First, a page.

"What was the symbolic significance of the fact that Iran test-fired 9 medium range missiles today?" asked a member of the Senate Foreign Relations Committee. The State Department's third highest ranking diplomat, William J. Burns, responded.
At the US Senate committee meeting concerning Iran Wednesday in Washington D.C., Mr. Burns of the State Department indicated that a range of non-military efforts aimed at persuading Iran to abandon the quest for nuclear weapons were being pursued.
Seated behind Burns, protesters in attendance held signs which read: "Diplomacy Saves Lives" and "Don't Iraq Iran."
Senators of the bipartisan committee applauded the administration's success at securing a range of financial sanctions against the Iranian regime. And they noted that there had been real progress in terms of getting other countries to pursue meaningful sanctions aimed at stopping Iran's nuclear weapons program.
However, new US legislation -- aimed at punishing any foreign company that does more than $20 million in business with Iran -- threatens to alienate foreign governments, undoing this progress. Senators cautioned against adopting such a heavy-handed approach in building support for sanctions.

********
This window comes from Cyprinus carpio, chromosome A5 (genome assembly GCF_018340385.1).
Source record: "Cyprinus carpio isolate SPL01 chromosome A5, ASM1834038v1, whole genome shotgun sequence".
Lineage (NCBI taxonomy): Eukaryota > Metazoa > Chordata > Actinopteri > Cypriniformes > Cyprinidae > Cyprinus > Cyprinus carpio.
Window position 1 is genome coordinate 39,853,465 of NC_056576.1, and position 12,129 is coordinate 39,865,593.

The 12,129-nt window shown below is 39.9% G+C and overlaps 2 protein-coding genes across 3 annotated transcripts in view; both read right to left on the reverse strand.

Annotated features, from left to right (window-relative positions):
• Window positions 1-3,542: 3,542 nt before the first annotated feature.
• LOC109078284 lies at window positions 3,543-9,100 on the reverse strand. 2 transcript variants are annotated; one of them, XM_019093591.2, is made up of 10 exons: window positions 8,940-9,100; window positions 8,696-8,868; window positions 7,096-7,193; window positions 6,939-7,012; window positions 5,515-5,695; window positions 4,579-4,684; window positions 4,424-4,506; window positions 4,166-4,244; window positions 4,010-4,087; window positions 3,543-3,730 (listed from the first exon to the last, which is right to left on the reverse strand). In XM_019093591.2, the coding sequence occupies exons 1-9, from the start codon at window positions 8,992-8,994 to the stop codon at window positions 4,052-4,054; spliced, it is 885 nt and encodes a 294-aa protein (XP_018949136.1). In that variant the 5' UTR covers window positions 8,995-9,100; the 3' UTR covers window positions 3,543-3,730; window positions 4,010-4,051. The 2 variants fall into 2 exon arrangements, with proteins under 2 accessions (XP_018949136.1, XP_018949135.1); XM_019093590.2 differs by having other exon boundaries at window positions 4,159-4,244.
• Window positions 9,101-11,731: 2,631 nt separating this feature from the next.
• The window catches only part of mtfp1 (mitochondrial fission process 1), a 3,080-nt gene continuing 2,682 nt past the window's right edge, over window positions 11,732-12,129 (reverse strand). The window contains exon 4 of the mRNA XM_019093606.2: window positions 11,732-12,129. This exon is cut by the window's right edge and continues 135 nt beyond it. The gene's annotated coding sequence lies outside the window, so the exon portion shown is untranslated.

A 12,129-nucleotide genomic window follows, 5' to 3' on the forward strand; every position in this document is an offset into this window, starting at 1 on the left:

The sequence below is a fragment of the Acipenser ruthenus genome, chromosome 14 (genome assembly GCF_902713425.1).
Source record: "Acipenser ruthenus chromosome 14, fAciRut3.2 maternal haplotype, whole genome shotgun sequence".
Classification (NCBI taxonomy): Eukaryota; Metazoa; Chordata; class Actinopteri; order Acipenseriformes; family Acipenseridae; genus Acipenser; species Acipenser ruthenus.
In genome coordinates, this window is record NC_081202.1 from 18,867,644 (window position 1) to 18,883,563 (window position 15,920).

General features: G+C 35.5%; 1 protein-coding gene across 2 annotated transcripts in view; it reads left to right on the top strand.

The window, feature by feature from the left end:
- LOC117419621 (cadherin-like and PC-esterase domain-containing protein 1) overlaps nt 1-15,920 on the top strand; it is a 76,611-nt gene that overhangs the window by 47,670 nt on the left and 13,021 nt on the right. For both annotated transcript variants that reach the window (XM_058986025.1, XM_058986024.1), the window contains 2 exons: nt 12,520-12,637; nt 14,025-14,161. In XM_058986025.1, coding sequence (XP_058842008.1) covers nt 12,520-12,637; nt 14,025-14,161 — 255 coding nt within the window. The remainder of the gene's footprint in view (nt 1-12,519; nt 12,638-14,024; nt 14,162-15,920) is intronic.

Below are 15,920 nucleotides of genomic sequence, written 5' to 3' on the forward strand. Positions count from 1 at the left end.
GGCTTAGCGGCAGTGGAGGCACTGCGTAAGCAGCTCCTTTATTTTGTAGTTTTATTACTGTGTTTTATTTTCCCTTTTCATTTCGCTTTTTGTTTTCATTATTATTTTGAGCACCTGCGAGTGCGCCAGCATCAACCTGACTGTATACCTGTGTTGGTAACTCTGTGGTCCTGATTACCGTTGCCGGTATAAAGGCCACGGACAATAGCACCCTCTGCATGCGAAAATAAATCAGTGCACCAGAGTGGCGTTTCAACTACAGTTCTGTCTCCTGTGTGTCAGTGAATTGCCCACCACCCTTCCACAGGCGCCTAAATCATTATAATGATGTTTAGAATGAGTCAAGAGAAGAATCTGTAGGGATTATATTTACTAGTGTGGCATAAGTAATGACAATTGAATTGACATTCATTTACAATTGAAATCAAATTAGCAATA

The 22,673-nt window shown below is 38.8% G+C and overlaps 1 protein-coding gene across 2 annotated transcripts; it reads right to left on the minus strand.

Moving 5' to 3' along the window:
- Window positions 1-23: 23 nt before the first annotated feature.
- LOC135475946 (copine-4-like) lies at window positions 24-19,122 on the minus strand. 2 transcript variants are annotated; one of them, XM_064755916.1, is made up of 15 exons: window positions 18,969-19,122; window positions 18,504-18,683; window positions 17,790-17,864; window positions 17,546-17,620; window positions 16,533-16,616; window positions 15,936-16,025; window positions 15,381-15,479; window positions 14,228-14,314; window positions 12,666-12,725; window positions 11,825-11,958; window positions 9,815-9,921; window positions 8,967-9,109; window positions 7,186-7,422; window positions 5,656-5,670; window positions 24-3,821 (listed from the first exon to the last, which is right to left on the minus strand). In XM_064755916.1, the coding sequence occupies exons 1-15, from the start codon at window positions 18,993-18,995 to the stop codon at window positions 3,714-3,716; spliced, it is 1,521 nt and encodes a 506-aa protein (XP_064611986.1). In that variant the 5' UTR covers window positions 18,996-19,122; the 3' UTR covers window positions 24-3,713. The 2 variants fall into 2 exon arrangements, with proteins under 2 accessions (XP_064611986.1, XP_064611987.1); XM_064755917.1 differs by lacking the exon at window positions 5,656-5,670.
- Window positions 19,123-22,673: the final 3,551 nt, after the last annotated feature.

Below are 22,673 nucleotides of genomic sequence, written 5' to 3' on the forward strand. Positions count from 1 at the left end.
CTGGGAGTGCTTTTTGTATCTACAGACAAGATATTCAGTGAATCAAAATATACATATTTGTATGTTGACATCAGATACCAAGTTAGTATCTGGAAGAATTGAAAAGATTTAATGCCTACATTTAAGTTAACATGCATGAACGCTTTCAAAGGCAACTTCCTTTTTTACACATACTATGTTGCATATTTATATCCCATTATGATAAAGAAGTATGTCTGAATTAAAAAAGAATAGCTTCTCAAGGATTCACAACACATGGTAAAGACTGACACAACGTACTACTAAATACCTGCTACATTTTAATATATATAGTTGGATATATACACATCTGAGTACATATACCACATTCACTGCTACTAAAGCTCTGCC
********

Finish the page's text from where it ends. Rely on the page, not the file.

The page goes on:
Burns indicated that the US government was moving towards recognition of the need to negotiate with Iran. Good, but bittersweet news. The senators lamented that the Bush administration -- or at least the State Department! -- seemed to be moving towards a position towards Iran that could -- and ought to -- have been embraced many years ago.
Senator John Kerry made the case that far too little enthusiasm and work had gone into coordinating international sanctions against Iran. Kerry cited Burma as an example of how "weak sanctions don't work." On the other hand, Kerry said he viewed South Africa as a contrary example where sanctions had the desired effect.
The meeting left me hopeful that the US will not go to war with Iran. However, the legacy of US involvement in Iraq cast a shadow over the discussions. It is not inconceivable to me that both the US Senate and the State Department are largely "out of the loop" with regards to Iran. What if that dark force within the Bush administration harbors other intentions?
Photos: Top photo by Jotman shows Senator Lugar (left) and Senator Hagel (right). Bottom photo also taken by Jotman shows the Vice President of the United States (somewhat less-cropped version here).